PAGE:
It remains to be determined whether the interference was “necessary in a democratic society”. The Court reiterates that freedom of association is not absolute, and it must be accepted that where an association, through its activities or the intentions it has expressly or implicitly declared in its programme, jeopardises the State’s institutions or the rights and freedoms of others, Article 11 does not deprive the State of the power to protect those institutions and persons. This follows both from paragraph 2 of Article 11 and from the State’s positive obligations under Article 1 of the Convention to secure the rights and freedoms of persons within its jurisdiction (see Refah Partisi, cited above, §§ 96-103). Nonetheless, this power must be used sparingly, as exceptions to the rule of freedom of association are to be construed strictly and only convincing and compelling reasons can justify restrictions on that freedom. It is in the first place for the national authorities to assess whether there is a “pressing social need” to impose a given restriction in the general interest. While the Convention leaves to those authorities a margin of appreciation in this connection, their assessment is subject to supervision by the Court. Its task, however, is not to substitute its own view for that of the national authorities, which are better placed to decide both on legislative policy and measures of implementation, but to review under Article 11 the decisions they delivered in the exercise of their discretion. It must look at the interference complained of in the light of the case as a whole and determine whether it was “proportionate to the legitimate aim pursued” and whether the reasons adduced by the national authorities to justify it are “relevant and sufficient” (see Sidiropoulos, cited above, § 40; Gorzelik and Others v. Poland [GC], no. 44158/98, §§ 94-96, 17 February 2004; and United Communist Party of Turkey and Others v. Turkey, judgment of 30 January 1998, Reports 1998‑I, §§ 46-47).

The Court will first consider whether there could be said to have been a “pressing social need” to take the impugned measure in order to achieve the legitimate aims pursued. In this context it reiterates that pluralism, tolerance and broadmindedness are amongst the hallmarks of a “democratic society”. Although individual interests must on occasion be subordinated to those of a group, democracy does not simply mean that the views of the majority must always prevail: a balance must be achieved which ensures the fair and proper treatment of minorities and avoids any abuse of a dominant position (see Gorzelik, cited above, § 90, with further references).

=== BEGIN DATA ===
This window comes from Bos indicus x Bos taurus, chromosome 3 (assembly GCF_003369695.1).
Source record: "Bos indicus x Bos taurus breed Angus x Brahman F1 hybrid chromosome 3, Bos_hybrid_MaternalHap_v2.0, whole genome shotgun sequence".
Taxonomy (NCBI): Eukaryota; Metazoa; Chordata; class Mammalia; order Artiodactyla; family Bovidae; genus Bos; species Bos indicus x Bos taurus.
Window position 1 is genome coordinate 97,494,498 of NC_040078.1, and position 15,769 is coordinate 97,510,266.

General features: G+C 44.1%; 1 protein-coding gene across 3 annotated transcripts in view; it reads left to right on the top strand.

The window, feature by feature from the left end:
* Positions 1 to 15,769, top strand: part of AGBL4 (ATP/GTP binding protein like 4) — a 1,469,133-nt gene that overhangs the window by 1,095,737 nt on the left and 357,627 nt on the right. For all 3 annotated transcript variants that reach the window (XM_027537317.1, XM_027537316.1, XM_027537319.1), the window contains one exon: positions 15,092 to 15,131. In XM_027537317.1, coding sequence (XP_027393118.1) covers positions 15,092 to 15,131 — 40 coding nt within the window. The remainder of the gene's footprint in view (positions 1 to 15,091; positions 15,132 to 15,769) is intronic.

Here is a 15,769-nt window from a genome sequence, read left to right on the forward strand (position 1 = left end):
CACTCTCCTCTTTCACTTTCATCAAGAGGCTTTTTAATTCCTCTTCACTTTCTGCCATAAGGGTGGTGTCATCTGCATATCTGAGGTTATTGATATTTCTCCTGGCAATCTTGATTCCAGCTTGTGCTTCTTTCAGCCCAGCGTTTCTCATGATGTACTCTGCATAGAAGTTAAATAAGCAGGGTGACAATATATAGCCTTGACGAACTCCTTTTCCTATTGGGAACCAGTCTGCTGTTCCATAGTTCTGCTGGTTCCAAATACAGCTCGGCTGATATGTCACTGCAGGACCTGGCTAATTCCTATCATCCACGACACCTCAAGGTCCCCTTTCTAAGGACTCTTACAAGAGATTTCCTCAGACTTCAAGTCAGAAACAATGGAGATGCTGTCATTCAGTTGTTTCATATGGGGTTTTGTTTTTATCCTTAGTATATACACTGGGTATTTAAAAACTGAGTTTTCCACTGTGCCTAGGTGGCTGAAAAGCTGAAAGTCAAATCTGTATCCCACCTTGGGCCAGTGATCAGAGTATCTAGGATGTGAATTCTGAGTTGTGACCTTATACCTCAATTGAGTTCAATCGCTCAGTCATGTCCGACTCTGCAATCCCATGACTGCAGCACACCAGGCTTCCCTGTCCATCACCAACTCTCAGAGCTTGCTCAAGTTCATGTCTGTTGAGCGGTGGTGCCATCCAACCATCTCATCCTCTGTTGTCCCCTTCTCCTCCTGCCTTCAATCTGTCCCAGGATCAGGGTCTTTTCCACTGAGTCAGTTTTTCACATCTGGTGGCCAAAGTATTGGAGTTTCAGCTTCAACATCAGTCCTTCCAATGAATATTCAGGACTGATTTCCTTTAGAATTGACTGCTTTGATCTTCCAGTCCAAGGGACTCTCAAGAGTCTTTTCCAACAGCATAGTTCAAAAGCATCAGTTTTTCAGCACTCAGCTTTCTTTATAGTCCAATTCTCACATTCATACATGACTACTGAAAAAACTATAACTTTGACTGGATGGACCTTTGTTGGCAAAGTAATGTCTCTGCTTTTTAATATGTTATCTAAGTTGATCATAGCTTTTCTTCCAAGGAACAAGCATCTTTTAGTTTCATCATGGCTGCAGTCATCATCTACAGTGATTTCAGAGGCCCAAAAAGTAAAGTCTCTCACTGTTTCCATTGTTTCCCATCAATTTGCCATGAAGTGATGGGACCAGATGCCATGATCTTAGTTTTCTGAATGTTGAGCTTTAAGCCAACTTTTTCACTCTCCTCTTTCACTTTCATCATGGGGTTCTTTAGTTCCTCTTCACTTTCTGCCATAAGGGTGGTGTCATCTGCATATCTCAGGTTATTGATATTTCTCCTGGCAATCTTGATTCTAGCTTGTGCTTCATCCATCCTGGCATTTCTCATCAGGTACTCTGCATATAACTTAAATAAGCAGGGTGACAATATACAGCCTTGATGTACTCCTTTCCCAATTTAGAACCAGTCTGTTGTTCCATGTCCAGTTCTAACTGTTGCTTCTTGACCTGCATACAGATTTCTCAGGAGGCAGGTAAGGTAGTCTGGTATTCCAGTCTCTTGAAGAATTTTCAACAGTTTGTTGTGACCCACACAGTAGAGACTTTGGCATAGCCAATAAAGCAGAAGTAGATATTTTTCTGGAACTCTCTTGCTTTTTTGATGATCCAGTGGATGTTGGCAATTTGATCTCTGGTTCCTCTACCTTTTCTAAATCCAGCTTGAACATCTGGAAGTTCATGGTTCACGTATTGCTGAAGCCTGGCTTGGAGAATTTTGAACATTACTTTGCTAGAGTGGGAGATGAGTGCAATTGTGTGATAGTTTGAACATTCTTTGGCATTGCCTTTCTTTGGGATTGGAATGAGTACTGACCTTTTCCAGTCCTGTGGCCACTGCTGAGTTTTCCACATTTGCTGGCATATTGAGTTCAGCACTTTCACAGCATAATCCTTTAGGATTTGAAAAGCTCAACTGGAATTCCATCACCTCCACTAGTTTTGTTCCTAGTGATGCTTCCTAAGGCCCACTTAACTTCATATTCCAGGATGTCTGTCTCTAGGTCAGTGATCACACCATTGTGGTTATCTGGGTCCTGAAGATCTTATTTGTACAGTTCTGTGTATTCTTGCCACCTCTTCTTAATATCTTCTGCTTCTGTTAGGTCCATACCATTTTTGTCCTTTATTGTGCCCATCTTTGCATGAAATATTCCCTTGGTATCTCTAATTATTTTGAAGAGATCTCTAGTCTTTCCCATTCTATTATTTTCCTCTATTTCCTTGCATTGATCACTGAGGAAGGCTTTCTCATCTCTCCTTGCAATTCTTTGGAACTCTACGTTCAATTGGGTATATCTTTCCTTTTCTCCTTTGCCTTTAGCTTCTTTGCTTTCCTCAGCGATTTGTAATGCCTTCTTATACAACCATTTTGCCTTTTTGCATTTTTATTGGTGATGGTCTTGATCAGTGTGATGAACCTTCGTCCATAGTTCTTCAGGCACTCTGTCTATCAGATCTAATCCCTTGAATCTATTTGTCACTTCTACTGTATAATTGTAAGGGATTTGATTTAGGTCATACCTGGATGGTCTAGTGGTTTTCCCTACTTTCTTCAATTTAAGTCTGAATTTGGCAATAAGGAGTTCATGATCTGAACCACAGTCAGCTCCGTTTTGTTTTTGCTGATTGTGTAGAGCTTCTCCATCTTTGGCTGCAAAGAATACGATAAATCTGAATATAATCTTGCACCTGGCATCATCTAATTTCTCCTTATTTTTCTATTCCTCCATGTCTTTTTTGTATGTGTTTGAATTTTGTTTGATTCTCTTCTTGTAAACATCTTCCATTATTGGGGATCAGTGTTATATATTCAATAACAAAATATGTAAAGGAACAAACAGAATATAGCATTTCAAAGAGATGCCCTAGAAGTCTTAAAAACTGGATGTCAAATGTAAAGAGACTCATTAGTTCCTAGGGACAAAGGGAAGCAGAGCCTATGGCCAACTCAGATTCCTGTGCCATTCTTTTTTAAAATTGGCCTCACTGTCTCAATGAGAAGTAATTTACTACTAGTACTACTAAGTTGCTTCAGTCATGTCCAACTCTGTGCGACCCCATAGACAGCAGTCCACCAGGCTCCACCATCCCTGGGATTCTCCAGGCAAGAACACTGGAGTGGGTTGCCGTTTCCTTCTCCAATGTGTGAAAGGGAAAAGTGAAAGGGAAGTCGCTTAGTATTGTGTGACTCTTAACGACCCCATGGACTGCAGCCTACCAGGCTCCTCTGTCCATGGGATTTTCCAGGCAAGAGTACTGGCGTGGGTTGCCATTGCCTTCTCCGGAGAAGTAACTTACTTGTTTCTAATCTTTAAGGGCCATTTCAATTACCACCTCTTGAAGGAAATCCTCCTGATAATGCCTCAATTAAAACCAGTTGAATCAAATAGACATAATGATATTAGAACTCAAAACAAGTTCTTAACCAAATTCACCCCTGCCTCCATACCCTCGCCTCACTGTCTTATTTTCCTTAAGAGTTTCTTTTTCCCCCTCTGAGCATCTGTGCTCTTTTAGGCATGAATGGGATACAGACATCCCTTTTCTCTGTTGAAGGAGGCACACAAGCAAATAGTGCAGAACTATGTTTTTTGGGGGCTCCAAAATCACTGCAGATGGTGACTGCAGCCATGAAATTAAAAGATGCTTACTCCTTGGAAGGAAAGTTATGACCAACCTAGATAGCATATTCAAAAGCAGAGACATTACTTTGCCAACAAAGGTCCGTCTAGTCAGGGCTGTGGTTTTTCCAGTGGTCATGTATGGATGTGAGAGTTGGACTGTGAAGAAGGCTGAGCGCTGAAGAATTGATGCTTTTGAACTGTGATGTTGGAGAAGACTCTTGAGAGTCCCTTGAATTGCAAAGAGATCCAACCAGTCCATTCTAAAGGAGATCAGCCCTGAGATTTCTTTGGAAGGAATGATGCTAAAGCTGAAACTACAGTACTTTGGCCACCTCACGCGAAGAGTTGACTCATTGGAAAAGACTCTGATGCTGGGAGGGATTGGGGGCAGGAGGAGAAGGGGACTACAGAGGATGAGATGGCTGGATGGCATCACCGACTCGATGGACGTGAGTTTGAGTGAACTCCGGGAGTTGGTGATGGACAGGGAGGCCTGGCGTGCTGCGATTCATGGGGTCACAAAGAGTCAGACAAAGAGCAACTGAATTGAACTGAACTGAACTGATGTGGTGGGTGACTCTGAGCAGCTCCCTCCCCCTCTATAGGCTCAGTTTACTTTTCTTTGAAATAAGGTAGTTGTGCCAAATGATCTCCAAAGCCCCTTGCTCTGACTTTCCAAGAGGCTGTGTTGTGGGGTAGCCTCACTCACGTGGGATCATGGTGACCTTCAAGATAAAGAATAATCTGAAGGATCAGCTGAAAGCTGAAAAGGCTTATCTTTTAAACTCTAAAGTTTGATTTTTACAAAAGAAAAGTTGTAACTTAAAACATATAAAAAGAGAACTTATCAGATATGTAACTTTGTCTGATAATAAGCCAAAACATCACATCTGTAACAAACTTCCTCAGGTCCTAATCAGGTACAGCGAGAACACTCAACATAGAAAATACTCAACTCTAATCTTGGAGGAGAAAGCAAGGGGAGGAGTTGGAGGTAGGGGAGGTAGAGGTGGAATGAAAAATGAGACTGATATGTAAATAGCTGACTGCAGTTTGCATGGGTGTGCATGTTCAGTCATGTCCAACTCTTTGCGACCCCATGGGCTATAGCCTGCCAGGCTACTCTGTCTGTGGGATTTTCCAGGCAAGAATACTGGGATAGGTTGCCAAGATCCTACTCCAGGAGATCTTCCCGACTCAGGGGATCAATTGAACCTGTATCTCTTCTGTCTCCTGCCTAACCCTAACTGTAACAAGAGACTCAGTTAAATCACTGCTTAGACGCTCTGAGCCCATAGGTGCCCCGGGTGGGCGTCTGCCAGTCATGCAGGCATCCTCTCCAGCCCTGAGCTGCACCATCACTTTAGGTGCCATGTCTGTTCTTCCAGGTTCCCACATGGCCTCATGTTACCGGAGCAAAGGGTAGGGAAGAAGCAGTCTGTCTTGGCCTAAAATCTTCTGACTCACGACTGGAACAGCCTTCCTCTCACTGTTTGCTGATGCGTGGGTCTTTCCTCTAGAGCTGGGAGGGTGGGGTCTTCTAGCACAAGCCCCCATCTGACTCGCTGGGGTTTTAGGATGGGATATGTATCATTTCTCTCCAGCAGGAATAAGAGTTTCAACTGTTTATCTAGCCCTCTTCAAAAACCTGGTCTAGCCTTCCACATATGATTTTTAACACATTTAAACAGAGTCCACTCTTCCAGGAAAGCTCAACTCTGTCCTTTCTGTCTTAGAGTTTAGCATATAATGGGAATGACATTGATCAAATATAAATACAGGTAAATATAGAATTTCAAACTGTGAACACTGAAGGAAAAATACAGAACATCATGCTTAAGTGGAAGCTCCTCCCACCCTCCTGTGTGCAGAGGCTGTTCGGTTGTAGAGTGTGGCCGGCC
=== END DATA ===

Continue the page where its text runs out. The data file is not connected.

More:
The applicant did not contest the finding by the domestic courts of general jurisdiction that the name of his political party advocated the promotion of the interests of a particular ethnic group, the Russians. The Court takes note of the applicant’s agreement on the accuracy of that finding.

In deciding on the applicant’s complaint, the Russian Constitutional Court has noted the special role of Russian political parties as the only actors in the political process capable of nominating candidates for election at all levels. Having regard to the importance of that role, the legislature banned discrimination in access to the membership of political parties, including, specifically, discrimination on the ground of race, religion and ethnic origin. When considering the legal consequences of registering political parties openly declaring their affiliation with a certain ethnic group or religion, the Constitutional Court evidently proceeded from the assumption that the establishment of such parties would be incompatible with the non-discrimination clause of the Political Parties Act. Indeed, it is hardly conceivable that a party standing for the furtherance of the interests of one ethnic group or religious denomination would be able to ensure the fair and proper representation of members of other ethnic groups or adherents of other faiths. Thus, the impugned measure, read together with the non-discrimination clause, served to implement the guarantee of equality enshrined in Article 19 of the Russian Constitution, as well as to ensure the fair treatment of minorities in the political process.